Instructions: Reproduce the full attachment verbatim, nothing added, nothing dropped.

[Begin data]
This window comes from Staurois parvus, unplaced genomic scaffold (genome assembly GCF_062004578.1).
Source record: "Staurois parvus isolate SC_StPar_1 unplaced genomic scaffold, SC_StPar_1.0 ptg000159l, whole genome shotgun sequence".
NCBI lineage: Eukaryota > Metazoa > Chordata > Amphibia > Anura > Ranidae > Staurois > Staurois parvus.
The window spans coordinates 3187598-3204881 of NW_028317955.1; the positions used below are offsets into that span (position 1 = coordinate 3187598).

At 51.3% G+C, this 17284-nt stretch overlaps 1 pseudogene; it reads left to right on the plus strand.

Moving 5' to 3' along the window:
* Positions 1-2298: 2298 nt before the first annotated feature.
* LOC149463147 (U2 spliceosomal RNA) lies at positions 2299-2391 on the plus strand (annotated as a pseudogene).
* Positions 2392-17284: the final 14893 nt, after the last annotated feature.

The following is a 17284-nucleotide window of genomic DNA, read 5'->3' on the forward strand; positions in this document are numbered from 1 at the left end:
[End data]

This window comes from Staurois parvus, unplaced genomic scaffold (genome assembly GCF_062004578.1).
Source record: "Staurois parvus isolate SC_StPar_1 unplaced genomic scaffold, SC_StPar_1.0 ptg000159l, whole genome shotgun sequence".
NCBI lineage: Eukaryota > Metazoa > Chordata > Amphibia > Anura > Ranidae > Staurois > Staurois parvus.
The window spans coordinates 3187598-3204881 of NW_028317955.1; the positions used below are offsets into that span (position 1 = coordinate 3187598).

At 51.3% G+C, this 17284-nt stretch overlaps 1 pseudogene; it reads left to right on the plus strand.

Moving 5' to 3' along the window:
* Positions 1-2298: 2298 nt before the first annotated feature.
* LOC149463147 (U2 spliceosomal RNA) lies at positions 2299-2391 on the plus strand (annotated as a pseudogene).
* Positions 2392-17284: the final 14893 nt, after the last annotated feature.

The following is a 17284-nucleotide window of genomic DNA, read 5'->3' on the forward strand; positions in this document are numbered from 1 at the left end: